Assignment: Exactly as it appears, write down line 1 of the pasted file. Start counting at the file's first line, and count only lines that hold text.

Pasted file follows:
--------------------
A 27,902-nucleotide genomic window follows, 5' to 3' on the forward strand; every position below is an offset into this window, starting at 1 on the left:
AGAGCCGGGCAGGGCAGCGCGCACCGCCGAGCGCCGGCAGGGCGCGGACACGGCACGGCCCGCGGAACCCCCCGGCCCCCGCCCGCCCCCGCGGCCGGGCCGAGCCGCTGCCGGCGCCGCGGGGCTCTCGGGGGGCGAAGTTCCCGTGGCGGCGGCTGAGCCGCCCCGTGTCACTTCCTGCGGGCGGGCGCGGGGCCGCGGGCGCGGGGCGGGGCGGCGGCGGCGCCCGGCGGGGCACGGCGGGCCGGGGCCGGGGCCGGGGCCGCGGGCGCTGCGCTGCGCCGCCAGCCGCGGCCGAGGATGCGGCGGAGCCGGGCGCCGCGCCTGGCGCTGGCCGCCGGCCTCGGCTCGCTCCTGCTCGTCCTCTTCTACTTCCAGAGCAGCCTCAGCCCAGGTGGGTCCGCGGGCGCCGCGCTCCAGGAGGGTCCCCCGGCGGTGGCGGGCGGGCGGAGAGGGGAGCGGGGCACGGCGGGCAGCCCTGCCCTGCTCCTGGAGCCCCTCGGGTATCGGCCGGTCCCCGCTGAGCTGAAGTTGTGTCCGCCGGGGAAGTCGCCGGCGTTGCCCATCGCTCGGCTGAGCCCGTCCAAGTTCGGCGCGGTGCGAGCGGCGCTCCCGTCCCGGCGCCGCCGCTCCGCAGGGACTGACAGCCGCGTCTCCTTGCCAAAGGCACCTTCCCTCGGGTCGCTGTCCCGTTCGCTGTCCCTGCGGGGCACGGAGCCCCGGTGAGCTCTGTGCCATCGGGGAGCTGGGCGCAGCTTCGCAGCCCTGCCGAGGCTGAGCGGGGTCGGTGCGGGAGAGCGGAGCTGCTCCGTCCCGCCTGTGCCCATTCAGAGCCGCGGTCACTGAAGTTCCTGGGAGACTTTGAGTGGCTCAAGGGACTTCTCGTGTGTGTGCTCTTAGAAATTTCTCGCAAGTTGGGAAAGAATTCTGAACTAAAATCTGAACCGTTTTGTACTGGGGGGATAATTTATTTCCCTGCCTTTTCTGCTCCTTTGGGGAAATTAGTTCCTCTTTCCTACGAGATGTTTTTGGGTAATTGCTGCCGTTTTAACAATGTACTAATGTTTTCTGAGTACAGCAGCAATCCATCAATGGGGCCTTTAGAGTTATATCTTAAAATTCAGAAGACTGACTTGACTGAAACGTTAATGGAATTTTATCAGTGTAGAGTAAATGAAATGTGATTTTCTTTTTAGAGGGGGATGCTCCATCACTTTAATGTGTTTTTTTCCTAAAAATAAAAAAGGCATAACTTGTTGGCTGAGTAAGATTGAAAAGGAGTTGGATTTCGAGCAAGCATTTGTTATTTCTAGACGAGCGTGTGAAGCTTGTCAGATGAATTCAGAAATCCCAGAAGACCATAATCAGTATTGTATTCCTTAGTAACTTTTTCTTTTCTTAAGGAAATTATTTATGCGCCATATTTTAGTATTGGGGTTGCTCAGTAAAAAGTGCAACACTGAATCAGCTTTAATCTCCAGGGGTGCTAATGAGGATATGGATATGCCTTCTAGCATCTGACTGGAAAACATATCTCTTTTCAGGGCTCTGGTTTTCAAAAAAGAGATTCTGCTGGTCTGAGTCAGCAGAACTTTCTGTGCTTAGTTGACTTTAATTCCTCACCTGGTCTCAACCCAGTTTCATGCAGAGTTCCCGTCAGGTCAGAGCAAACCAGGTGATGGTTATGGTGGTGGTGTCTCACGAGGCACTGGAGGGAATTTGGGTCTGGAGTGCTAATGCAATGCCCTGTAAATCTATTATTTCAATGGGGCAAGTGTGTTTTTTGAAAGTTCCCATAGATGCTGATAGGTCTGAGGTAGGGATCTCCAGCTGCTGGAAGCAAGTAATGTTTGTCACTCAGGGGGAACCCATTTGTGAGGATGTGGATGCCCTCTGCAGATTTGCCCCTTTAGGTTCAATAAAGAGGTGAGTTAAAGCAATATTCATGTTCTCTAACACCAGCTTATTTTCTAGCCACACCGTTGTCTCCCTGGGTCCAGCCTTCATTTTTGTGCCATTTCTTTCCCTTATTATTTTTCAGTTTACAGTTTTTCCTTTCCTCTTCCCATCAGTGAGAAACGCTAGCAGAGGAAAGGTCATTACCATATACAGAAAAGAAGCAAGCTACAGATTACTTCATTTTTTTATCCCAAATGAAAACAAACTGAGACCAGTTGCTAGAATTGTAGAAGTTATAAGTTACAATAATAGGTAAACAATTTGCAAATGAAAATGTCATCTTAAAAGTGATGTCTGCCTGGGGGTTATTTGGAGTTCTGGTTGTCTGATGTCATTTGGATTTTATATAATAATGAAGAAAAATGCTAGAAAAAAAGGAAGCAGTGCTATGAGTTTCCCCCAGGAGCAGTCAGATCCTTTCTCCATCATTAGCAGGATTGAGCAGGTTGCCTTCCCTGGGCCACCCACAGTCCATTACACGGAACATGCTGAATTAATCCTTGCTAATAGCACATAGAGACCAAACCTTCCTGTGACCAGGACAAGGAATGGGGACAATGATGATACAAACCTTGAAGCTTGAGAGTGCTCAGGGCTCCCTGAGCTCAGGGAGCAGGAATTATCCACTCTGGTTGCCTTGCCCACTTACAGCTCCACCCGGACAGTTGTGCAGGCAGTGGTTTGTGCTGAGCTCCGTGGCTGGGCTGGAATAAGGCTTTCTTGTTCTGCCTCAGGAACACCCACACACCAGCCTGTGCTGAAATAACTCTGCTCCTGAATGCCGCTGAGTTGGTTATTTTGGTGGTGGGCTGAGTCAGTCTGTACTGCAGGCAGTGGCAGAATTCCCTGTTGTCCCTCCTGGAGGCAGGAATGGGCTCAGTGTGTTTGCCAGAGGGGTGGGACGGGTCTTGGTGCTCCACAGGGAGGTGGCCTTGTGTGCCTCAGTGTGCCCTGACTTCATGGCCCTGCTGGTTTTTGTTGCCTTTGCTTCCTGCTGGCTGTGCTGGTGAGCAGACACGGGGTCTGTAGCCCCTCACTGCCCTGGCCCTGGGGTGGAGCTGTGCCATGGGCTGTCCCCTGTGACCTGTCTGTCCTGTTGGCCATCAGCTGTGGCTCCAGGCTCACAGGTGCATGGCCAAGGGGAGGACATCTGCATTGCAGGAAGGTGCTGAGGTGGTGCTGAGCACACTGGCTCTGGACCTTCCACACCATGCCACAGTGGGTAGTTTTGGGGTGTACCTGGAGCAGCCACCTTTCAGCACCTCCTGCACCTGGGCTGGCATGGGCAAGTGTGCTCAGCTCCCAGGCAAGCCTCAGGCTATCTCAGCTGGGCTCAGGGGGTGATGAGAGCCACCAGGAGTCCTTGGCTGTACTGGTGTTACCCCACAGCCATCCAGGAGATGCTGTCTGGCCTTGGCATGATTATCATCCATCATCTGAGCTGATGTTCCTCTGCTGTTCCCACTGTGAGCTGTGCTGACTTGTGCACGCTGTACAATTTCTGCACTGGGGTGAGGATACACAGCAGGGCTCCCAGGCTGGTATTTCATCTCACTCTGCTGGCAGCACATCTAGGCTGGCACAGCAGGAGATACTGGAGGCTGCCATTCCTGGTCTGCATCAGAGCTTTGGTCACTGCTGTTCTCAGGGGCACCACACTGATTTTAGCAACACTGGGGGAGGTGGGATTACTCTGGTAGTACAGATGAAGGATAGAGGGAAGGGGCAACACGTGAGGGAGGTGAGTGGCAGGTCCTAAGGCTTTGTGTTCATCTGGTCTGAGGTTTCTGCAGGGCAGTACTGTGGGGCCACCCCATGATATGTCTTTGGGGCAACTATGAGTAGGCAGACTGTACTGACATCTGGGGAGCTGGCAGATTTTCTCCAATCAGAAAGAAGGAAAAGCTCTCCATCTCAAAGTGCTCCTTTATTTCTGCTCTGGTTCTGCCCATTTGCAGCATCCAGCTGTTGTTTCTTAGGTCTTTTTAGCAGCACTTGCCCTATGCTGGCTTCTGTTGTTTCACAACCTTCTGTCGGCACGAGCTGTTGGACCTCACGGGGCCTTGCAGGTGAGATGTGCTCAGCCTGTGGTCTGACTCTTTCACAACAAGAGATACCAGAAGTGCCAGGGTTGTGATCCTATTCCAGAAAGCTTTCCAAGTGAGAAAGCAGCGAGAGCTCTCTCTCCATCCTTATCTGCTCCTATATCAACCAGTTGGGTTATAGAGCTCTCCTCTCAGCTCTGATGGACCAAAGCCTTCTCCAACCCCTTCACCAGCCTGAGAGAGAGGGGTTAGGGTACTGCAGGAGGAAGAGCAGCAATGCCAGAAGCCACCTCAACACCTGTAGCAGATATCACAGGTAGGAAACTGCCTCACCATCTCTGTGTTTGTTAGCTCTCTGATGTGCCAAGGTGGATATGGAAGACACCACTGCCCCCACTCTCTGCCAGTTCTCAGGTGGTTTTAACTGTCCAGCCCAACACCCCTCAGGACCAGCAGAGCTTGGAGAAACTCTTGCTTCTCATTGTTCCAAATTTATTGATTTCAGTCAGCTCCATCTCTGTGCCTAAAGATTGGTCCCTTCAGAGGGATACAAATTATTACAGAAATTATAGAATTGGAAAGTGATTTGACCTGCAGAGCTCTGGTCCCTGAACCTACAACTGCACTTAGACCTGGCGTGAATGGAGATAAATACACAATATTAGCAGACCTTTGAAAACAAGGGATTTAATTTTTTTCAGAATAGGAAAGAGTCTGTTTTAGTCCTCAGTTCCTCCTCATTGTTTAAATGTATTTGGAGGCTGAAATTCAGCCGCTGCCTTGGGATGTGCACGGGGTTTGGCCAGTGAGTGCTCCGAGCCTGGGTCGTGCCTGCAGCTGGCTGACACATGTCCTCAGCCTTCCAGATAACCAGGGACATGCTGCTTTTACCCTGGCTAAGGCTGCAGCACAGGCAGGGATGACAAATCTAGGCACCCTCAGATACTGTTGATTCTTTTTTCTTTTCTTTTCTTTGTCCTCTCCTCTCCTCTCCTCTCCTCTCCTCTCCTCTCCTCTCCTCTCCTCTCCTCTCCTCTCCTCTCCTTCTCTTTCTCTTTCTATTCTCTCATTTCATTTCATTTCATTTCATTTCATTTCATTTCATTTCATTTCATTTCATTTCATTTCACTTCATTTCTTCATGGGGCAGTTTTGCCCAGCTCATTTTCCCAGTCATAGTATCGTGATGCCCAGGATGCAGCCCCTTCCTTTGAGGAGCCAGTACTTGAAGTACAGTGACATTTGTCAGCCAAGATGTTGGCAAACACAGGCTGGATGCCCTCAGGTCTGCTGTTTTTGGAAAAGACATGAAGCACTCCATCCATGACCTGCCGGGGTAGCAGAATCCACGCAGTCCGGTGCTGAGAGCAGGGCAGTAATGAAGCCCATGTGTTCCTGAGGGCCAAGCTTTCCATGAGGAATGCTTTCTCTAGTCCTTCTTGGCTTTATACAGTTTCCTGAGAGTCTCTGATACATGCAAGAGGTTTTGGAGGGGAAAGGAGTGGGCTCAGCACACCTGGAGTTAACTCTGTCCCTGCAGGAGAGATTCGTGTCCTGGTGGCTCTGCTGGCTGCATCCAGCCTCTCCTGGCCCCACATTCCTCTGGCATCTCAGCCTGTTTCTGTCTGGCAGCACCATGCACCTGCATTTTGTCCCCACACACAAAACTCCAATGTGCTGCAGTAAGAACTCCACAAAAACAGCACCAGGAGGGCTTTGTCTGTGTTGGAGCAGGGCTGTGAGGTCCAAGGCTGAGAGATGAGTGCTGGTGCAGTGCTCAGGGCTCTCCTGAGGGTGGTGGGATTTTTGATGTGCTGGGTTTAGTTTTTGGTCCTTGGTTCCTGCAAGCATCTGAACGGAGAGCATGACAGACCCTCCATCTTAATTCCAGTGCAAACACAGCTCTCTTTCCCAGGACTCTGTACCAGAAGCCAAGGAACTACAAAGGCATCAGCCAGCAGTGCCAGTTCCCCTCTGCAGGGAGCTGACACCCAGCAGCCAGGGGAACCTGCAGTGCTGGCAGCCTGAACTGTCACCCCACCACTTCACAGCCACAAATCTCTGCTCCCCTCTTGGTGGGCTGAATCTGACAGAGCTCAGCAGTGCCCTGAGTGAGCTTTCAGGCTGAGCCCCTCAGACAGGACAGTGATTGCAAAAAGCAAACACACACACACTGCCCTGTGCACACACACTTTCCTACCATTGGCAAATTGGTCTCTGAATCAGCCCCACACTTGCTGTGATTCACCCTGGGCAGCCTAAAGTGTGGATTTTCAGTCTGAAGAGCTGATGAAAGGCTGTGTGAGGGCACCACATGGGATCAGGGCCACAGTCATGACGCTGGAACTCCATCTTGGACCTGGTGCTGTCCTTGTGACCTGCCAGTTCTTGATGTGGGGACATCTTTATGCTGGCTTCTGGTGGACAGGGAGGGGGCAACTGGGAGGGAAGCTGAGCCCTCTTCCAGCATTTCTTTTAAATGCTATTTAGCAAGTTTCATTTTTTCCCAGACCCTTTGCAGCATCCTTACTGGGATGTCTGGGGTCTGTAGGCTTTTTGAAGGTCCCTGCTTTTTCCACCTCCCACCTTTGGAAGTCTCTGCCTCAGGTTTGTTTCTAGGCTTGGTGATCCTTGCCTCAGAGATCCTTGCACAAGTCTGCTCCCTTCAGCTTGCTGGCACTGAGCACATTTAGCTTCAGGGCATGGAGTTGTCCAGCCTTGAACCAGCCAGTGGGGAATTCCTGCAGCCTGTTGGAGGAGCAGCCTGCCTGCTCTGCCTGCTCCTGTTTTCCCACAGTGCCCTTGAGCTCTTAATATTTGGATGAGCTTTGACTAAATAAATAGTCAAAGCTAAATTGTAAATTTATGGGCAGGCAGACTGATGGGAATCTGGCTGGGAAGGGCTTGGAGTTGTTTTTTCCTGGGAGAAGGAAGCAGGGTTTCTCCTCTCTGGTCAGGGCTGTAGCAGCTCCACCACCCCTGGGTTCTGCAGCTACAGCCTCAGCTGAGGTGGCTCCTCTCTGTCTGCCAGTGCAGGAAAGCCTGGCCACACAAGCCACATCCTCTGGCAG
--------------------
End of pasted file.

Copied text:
A 27,902-nucleotide genomic window follows, 5' to 3' on the forward strand; every position below is an offset into this window, starting at 1 on the left: